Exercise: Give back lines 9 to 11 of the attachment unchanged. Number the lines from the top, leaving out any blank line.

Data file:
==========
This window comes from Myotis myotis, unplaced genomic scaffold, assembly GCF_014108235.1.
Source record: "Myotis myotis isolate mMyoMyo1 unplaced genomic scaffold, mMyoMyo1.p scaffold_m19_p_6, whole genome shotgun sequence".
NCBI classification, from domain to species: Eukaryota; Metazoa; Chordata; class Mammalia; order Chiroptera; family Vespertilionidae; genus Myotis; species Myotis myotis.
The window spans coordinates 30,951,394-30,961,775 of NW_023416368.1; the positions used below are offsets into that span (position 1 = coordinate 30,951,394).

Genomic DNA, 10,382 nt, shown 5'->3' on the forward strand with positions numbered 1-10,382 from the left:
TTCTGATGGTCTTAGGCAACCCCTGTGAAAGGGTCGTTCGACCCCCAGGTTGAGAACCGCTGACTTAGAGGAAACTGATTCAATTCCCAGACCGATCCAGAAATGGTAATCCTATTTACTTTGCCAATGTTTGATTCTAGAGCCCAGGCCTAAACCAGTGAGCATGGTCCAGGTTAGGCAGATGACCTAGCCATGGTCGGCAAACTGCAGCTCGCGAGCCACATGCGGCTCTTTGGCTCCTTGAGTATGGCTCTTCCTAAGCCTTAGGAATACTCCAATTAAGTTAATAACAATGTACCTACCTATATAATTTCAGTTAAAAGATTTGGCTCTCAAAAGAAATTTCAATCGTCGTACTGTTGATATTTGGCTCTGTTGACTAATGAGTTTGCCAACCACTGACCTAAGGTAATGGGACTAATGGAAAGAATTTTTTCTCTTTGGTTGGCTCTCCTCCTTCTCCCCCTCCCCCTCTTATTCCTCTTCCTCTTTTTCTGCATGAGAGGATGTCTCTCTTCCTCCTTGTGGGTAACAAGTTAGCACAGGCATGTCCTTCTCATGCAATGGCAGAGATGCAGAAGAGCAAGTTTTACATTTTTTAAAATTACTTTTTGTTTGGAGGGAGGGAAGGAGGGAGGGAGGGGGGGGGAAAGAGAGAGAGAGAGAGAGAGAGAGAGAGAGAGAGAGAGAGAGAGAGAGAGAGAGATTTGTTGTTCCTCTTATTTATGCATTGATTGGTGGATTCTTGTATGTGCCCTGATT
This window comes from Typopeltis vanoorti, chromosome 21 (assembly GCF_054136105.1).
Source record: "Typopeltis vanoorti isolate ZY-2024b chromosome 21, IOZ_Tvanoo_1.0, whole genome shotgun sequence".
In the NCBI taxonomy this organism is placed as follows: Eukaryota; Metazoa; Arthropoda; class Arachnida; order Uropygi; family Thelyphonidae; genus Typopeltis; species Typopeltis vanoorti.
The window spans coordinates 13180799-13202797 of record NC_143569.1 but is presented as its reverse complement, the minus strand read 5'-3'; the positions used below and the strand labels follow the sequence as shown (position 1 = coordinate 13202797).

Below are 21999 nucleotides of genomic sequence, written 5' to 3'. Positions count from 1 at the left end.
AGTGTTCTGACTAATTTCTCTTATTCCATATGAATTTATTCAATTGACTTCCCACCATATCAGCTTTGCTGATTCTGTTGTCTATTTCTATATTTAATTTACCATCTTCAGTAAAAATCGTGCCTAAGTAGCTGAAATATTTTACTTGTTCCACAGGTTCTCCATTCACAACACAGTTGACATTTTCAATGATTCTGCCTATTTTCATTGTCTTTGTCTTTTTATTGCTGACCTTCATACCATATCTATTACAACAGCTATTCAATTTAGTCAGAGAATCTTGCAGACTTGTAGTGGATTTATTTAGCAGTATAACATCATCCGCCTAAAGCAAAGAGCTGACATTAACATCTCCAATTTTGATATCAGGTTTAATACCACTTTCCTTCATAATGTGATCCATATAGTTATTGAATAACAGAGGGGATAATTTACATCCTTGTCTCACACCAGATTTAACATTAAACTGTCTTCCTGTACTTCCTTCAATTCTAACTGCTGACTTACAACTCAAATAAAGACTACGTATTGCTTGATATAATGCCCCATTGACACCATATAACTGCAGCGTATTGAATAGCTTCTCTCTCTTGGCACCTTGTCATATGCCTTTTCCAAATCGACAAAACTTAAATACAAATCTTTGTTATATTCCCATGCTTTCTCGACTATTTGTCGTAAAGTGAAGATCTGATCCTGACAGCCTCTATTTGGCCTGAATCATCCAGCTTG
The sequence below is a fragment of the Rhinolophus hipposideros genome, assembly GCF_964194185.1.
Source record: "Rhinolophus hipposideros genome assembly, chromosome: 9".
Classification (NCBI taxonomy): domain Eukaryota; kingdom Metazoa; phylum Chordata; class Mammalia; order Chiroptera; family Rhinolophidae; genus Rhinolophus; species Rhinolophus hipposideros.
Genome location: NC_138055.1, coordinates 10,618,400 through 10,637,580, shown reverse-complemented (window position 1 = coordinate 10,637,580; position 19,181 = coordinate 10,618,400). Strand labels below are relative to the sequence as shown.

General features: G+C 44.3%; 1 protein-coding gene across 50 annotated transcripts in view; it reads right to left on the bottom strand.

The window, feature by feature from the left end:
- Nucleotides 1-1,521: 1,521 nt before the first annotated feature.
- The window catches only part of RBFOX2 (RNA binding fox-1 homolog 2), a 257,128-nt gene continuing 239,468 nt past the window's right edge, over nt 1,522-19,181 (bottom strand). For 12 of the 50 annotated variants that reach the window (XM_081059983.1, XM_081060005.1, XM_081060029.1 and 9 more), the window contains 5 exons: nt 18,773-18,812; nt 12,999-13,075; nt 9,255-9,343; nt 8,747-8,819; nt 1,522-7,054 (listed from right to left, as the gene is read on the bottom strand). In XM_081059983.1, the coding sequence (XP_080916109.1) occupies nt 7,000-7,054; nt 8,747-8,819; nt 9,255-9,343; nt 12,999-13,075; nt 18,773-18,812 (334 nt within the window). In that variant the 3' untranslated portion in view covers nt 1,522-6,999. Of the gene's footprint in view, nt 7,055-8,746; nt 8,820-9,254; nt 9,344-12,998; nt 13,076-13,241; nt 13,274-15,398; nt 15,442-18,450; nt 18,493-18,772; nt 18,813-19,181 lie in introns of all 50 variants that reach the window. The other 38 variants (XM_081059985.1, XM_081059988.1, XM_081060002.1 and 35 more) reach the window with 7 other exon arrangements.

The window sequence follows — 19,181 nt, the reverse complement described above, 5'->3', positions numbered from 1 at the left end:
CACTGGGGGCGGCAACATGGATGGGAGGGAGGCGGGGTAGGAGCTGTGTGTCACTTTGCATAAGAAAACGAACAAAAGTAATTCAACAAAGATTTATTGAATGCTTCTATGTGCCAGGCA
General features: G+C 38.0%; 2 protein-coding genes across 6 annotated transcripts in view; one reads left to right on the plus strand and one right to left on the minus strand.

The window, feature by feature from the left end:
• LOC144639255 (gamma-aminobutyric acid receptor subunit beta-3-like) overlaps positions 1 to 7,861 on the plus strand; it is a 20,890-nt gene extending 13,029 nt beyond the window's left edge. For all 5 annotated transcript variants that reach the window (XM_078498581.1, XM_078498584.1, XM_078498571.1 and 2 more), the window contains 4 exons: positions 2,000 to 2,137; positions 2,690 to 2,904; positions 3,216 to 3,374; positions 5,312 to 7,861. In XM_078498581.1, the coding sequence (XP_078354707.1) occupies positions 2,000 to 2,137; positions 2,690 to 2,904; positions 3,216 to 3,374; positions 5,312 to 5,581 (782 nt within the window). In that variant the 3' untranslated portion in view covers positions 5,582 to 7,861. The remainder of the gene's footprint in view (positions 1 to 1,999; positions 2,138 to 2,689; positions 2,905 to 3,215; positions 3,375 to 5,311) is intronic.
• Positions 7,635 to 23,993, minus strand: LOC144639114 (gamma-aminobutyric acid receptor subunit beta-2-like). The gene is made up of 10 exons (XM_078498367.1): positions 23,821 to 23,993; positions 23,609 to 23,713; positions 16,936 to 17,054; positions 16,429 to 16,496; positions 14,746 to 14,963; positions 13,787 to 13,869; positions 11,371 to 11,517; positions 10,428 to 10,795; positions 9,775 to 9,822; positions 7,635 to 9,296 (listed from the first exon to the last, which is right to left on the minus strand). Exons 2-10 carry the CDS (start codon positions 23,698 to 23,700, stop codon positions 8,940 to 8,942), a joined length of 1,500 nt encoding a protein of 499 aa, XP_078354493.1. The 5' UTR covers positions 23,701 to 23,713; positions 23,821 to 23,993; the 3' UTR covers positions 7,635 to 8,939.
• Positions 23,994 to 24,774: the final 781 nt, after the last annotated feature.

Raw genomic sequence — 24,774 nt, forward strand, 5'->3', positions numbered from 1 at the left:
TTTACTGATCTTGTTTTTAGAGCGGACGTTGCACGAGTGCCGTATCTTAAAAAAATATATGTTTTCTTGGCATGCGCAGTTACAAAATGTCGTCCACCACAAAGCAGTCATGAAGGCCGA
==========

In the NCBI taxonomy this organism is placed as follows: Eukaryota; Metazoa; Arthropoda; class Arachnida; order Uropygi; family Thelyphonidae; genus Typopeltis; species Typopeltis vanoorti.
The window spans coordinates 13180799-13202797 of record NC_143569.1 but is presented as its reverse complement, the minus strand read 5'-3'; the positions used below and the strand labels follow the sequence as shown (position 1 = coordinate 13202797).

Below are 21999 nucleotides of genomic sequence, written 5' to 3'. Positions count from 1 at the left end.